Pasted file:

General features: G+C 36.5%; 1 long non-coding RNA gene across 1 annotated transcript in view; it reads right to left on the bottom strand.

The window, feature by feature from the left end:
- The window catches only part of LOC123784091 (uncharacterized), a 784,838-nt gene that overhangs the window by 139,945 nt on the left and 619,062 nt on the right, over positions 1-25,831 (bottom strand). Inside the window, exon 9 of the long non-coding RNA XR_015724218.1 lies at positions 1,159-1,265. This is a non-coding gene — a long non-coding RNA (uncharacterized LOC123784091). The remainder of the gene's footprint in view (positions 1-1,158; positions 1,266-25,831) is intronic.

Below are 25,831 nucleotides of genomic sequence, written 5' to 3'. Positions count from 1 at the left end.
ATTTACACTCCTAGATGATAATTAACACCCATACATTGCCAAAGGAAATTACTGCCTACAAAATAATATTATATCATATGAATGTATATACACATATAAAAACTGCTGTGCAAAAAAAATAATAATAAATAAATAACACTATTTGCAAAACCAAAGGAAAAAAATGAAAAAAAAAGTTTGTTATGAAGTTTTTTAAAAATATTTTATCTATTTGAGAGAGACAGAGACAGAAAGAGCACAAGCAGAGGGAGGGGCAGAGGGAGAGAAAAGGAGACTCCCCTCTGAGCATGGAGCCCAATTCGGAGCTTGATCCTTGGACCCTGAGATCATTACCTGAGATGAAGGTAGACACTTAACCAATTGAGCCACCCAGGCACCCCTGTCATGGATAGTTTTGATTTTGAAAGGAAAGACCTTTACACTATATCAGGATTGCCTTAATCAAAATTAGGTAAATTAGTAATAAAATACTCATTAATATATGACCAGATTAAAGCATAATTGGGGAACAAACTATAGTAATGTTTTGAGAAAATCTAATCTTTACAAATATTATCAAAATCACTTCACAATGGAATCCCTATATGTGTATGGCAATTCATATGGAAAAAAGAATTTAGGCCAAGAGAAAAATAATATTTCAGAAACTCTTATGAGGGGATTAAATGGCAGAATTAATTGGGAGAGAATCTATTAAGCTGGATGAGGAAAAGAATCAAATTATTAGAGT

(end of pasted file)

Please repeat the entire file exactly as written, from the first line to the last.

General features: G+C 36.5%; 1 long non-coding RNA gene across 1 annotated transcript in view; it reads right to left on the bottom strand.

The window, feature by feature from the left end:
- The window catches only part of LOC123784091 (uncharacterized), a 784,838-nt gene that overhangs the window by 139,945 nt on the left and 619,062 nt on the right, over positions 1-25,831 (bottom strand). Inside the window, exon 9 of the long non-coding RNA XR_015724218.1 lies at positions 1,159-1,265. This is a non-coding gene — a long non-coding RNA (uncharacterized LOC123784091). The remainder of the gene's footprint in view (positions 1-1,158; positions 1,266-25,831) is intronic.

Below are 25,831 nucleotides of genomic sequence, written 5' to 3'. Positions count from 1 at the left end.
ATTTACACTCCTAGATGATAATTAACACCCATACATTGCCAAAGGAAATTACTGCCTACAAAATAATATTATATCATATGAATGTATATACACATATAAAAACTGCTGTGCAAAAAAAATAATAATAAATAAATAACACTATTTGCAAAACCAAAGGAAAAAAATGAAAAAAAAAGTTTGTTATGAAGTTTTTTAAAAATATTTTATCTATTTGAGAGAGACAGAGACAGAAAGAGCACAAGCAGAGGGAGGGGCAGAGGGAGAGAAAAGGAGACTCCCCTCTGAGCATGGAGCCCAATTCGGAGCTTGATCCTTGGACCCTGAGATCATTACCTGAGATGAAGGTAGACACTTAACCAATTGAGCCACCCAGGCACCCCTGTCATGGATAGTTTTGATTTTGAAAGGAAAGACCTTTACACTATATCAGGATTGCCTTAATCAAAATTAGGTAAATTAGTAATAAAATACTCATTAATATATGACCAGATTAAAGCATAATTGGGGAACAAACTATAGTAATGTTTTGAGAAAATCTAATCTTTACAAATATTATCAAAATCACTTCACAATGGAATCCCTATATGTGTATGGCAATTCATATGGAAAAAAGAATTTAGGCCAAGAGAAAAATAATATTTCAGAAACTCTTATGAGGGGATTAAATGGCAGAATTAATTGGGAGAGAATCTATTAAGCTGGATGAGGAAAAGAATCAAATTATTAGAGT